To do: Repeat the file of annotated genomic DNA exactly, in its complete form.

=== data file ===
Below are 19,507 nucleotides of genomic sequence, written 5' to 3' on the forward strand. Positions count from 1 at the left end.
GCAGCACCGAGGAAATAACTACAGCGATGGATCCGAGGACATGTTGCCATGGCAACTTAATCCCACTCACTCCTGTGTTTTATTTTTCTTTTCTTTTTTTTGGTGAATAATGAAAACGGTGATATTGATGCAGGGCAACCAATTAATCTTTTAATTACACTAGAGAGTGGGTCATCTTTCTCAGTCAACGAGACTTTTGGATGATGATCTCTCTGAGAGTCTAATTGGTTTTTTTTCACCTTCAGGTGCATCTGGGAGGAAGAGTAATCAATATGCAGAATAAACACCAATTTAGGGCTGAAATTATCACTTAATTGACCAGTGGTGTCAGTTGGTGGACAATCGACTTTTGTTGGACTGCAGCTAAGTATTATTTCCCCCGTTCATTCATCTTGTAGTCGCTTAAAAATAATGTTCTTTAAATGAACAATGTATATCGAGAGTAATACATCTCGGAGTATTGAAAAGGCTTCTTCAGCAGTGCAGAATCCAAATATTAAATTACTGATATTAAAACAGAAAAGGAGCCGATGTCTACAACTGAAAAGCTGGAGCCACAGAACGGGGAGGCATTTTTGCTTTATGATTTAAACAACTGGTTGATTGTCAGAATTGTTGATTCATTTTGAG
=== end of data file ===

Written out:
Below are 19,507 nucleotides of genomic sequence, written 5' to 3' on the forward strand. Positions count from 1 at the left end.
GCAGCACCGAGGAAATAACTACAGCGATGGATCCGAGGACATGTTGCCATGGCAACTTAATCCCACTCACTCCTGTGTTTTATTTTTCTTTTCTTTTTTTTGGTGAATAATGAAAACGGTGATATTGATGCAGGGCAACCAATTAATCTTTTAATTACACTAGAGAGTGGGTCATCTTTCTCAGTCAACGAGACTTTTGGATGATGATCTCTCTGAGAGTCTAATTGGTTTTTTTTCACCTTCAGGTGCATCTGGGAGGAAGAGTAATCAATATGCAGAATAAACACCAATTTAGGGCTGAAATTATCACTTAATTGACCAGTGGTGTCAGTTGGTGGACAATCGACTTTTGTTGGACTGCAGCTAAGTATTATTTCCCCCGTTCATTCATCTTGTAGTCGCTTAAAAATAATGTTCTTTAAATGAACAATGTATATCGAGAGTAATACATCTCGGAGTATTGAAAAGGCTTCTTCAGCAGTGCAGAATCCAAATATTAAATTACTGATATTAAAACAGAAAAGGAGCCGATGTCTACAACTGAAAAGCTGGAGCCACAGAACGGGGAGGCATTTTTGCTTTATGATTTAAACAACTGGTTGATTGTCAGAATTGTTGATTCATTTTGAG